and offline space/cultures – the connection between the two is
different for each individual.
• We need to take seriously our Christian presence both online
and offline. Are we the same person, living by the same values
in both ‘spaces’?
Human Beings at Machines,
not “are machines”
Love thy neighbour?
• What does it mean to ‘love your neighbour’ in a
world in which a ‘friend’ might as easily be the kid
from down the street you grew up with as a woman
in Botswana whom you’ve never seen in person and
only know in the context of Facebook status
updates, photos, and notes? … How can we
negotiate spiritual interaction in these contexts
without losing sight of basic elements of
Christian faith expressed in traditional embodied
and geographically located practices of prayer,
worship, and compassion towards others?
• Tweet if You Heart Jesus, p.xiv
• Twitter brings you closer
to the things you are
passionate about - and for
millions of people across
the globe that is faith.
What‟s it good for?
• New connections through shared
• Building your “brand”
• Pre/During/Post Event
• Breaking news
• Asking questions
• Sharing pithy statements/quotes
• Being “polemical”
Image Credit: Stockfresh
What can you do on Facebook?
• Find friends
• Post status updates
• Comment on others photos
• Post & Tag people in photos
• Offer pastoral care
• Leave public messages on the „wall‟
• Send private „messages‟
• Join Groups, Like Pages
• Link to other social media
• Set up events
Facebook functions in ministry?
• Encourage Community
• Whole (life) Church
• Groups (e.g. 20s30s)
• Give others insights into „church
life‟ e.g. photo sharing
• Offer pastoral care
• *Youth: PM‟s, CC parents/another
• Advertise Events
• A reverse diary (most recent entry
• A publically accessible personal
• Reflections, comments and hyperlinks
• Commentary/news on a particular
• Text/Image/Links including media
• Interactive, especially comments
• Potentially informal tone
Ideas for Content?
• “See what we‟ve been up to”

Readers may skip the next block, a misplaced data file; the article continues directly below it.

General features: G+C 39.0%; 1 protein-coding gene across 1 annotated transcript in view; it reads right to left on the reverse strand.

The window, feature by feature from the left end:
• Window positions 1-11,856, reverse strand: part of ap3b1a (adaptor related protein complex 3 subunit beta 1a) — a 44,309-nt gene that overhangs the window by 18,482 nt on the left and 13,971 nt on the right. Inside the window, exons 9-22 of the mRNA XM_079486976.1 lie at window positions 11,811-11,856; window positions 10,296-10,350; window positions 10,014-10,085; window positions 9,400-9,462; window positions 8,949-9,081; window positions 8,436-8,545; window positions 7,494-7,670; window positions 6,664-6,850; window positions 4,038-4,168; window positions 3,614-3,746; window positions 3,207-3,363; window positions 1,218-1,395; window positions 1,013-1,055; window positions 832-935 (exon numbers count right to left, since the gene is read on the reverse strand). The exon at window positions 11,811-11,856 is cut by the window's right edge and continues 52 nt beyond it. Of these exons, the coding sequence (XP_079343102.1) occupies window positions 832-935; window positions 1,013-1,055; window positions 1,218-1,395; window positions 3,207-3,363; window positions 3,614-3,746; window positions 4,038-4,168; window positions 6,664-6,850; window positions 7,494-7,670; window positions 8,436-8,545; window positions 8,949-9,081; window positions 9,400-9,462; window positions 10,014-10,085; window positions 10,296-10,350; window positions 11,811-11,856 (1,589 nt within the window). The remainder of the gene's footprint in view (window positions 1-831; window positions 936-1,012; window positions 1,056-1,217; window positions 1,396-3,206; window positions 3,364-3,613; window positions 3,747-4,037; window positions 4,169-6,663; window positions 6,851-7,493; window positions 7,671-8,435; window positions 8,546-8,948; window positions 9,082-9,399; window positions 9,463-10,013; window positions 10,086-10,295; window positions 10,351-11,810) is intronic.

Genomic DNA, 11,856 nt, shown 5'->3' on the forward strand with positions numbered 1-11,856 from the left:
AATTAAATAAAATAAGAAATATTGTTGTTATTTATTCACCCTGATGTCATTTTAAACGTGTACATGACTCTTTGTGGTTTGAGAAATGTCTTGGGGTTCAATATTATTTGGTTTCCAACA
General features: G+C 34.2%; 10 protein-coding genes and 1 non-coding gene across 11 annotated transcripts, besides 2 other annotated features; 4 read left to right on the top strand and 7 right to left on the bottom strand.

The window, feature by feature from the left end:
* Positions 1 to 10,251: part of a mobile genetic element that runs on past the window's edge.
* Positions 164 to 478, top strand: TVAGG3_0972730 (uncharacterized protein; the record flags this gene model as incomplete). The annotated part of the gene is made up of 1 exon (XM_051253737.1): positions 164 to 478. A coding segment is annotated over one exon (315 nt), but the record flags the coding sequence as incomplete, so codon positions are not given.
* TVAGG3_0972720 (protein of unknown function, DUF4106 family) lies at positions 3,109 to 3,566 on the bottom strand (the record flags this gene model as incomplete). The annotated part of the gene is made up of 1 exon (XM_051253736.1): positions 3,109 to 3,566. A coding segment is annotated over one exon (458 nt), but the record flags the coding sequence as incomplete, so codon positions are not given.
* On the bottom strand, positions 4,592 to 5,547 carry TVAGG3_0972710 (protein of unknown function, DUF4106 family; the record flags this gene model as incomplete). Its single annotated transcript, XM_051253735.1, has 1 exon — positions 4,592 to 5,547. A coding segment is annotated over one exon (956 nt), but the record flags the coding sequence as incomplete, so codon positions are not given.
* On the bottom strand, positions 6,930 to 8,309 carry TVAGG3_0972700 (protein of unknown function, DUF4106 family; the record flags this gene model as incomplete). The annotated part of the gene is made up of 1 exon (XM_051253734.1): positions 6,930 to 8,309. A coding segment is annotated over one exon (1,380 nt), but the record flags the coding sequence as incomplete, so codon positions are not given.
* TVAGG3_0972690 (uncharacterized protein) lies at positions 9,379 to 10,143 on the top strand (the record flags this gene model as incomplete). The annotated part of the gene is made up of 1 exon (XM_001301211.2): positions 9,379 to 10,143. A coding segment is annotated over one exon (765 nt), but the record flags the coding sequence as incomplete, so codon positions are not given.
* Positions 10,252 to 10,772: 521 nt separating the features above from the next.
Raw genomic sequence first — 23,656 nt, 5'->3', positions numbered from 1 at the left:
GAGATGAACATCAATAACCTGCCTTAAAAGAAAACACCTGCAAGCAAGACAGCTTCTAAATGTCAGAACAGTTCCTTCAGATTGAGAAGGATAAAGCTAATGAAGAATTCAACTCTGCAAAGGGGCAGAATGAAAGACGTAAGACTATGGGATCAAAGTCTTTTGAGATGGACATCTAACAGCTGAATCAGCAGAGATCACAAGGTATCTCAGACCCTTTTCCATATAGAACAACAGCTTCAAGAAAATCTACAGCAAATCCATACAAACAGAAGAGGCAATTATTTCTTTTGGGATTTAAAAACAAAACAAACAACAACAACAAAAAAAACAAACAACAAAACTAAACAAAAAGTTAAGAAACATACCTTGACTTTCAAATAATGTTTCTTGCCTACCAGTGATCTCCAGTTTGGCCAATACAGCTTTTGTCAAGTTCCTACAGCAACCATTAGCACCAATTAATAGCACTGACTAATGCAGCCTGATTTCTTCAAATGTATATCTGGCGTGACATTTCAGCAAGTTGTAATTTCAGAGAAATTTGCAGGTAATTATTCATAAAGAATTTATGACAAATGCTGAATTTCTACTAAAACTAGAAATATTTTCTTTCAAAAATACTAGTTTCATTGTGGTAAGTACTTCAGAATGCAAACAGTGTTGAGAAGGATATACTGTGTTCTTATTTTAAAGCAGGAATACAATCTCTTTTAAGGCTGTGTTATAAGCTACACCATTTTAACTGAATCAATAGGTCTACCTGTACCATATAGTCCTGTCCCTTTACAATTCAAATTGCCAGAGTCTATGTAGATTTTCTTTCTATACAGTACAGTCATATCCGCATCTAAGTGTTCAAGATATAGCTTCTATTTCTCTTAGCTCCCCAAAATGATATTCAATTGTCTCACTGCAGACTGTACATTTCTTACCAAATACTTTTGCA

• Thoughts & Reflections
• Reviews (Books, films, websites,
• Challenging ideas for debate
• Interviews (Text, Audio, Video)
• „Best Of‟ Content
• „How-to‟ Posts
• 10 things you can…
• Guest Posts
Image credit: RGBStock
• Who are you blogging for?
• How often can you blog?
• What style of blog will you
• What content can you
• What do you want Google to
• Who else can you bring on
Agree a (flexible) Social Media
Image credit: SXC.Hu
• The principles applied to this are:
• Be credible. Be accurate, fair, thorough and transparent.
• Be consistent. Encourage constructive criticism and deliberation.
• Be cordial, honest and professional at all times. Be responsive.
When you gain insight, share it where appropriate.
• Be integrated. Wherever possible, align online participation with
• Be a good representative of the Methodist Church. Remember that
you are an ambassador for Christ, the Church and your part of it.
Disclose your position as a member or officer of the Church, making
it clear when speaking personally. Let Galatians 5:22-26 guide your
• Be respectful: respect confidentiality. Respect the views of others
even where you disagree.
Don’t overthink. Running through committees,
endless drafts and approval processes to get a
response out there can cause far more damage
than good. As long as you have taken the time to
assess the situation and can take a rational,
respectful tone in your response, even an
awkward response is OK to start with, and buys
you time to continue to respond to the problem.
Principles of Good
Image Credit: Stockfresh